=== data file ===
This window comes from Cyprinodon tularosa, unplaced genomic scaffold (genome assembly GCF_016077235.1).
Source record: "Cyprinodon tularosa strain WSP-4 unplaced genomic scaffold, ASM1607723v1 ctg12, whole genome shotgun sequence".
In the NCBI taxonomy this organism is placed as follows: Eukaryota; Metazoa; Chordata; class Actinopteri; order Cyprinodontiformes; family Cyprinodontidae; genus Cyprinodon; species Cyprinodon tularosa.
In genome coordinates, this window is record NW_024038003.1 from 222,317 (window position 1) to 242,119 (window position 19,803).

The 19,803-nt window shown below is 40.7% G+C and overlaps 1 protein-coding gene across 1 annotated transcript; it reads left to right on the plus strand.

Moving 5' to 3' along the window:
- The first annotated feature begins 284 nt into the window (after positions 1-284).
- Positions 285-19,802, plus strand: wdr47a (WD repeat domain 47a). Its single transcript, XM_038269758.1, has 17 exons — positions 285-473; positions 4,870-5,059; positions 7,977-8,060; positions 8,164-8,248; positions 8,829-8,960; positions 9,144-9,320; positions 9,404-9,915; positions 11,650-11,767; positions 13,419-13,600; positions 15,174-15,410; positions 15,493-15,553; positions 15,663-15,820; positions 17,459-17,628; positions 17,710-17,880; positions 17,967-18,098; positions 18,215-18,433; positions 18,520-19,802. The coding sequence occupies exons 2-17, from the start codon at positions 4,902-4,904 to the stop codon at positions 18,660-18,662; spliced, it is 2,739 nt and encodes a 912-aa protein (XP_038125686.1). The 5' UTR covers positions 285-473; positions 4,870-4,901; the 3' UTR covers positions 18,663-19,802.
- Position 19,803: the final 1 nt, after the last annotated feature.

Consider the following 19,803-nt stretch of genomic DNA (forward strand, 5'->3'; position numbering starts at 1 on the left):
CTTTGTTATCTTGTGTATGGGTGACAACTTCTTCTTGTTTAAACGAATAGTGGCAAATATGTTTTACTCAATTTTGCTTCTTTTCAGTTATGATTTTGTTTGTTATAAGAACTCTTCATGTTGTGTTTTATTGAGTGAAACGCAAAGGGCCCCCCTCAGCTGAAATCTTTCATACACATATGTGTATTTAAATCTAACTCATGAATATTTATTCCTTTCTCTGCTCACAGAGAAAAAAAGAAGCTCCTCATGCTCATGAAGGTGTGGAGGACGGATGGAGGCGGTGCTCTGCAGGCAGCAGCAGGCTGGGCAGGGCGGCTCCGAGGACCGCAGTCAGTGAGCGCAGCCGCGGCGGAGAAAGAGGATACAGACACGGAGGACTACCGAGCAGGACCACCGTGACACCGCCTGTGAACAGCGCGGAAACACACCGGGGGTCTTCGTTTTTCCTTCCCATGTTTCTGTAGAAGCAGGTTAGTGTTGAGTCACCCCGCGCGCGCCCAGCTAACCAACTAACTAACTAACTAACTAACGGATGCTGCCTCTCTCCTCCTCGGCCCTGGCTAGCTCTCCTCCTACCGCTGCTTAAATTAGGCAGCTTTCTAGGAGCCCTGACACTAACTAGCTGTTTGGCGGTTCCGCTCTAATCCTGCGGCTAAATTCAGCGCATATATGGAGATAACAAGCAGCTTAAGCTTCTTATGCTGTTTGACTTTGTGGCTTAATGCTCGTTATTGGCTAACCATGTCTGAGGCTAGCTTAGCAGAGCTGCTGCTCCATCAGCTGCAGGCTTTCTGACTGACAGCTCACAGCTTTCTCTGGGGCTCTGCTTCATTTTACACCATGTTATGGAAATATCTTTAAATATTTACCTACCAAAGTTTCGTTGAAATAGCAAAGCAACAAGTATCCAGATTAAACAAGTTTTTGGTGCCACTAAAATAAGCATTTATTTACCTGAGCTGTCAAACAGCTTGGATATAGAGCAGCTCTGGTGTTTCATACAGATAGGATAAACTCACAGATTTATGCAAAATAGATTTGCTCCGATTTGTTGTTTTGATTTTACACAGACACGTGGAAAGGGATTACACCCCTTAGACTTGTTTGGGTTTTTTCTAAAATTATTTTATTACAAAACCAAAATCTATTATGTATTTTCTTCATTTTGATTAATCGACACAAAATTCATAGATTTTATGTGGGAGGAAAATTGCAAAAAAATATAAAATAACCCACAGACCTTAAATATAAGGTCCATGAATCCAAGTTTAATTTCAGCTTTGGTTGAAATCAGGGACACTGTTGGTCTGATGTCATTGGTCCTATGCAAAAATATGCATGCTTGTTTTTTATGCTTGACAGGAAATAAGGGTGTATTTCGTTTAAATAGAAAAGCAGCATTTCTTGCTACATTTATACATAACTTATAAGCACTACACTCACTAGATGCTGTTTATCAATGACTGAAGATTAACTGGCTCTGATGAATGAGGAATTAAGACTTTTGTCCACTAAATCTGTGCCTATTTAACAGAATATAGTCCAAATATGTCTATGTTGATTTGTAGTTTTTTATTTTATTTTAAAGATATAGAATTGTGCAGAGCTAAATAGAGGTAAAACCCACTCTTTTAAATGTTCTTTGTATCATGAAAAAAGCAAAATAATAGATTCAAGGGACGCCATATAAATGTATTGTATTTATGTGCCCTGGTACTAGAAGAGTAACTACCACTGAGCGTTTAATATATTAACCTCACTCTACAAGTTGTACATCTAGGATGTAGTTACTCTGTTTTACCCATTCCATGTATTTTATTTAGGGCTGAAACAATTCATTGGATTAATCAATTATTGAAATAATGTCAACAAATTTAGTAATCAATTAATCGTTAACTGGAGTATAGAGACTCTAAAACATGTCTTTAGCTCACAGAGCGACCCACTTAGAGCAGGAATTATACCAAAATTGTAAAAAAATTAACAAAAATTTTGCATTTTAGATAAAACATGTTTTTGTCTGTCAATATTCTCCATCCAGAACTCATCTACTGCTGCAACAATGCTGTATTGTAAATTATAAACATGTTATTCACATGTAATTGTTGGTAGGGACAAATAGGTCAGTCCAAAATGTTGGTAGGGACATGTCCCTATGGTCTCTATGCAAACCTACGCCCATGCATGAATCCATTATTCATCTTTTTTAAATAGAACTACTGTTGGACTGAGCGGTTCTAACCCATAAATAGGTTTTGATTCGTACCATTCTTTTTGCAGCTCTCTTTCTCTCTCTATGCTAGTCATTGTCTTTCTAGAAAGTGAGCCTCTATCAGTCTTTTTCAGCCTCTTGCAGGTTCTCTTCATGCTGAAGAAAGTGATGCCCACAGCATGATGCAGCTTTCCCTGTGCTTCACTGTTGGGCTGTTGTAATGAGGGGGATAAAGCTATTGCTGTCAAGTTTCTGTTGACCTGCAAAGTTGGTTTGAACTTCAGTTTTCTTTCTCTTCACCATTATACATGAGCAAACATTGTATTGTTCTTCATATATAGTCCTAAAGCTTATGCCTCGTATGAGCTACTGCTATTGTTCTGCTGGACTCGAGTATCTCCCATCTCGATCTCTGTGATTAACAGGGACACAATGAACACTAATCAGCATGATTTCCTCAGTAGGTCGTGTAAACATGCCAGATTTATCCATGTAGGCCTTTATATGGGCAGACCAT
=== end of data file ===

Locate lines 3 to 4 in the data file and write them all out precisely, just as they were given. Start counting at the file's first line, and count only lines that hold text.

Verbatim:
In the NCBI taxonomy this organism is placed as follows: Eukaryota; Metazoa; Chordata; class Actinopteri; order Cyprinodontiformes; family Cyprinodontidae; genus Cyprinodon; species Cyprinodon tularosa.
In genome coordinates, this window is record NW_024038003.1 from 222,317 (window position 1) to 242,119 (window position 19,803).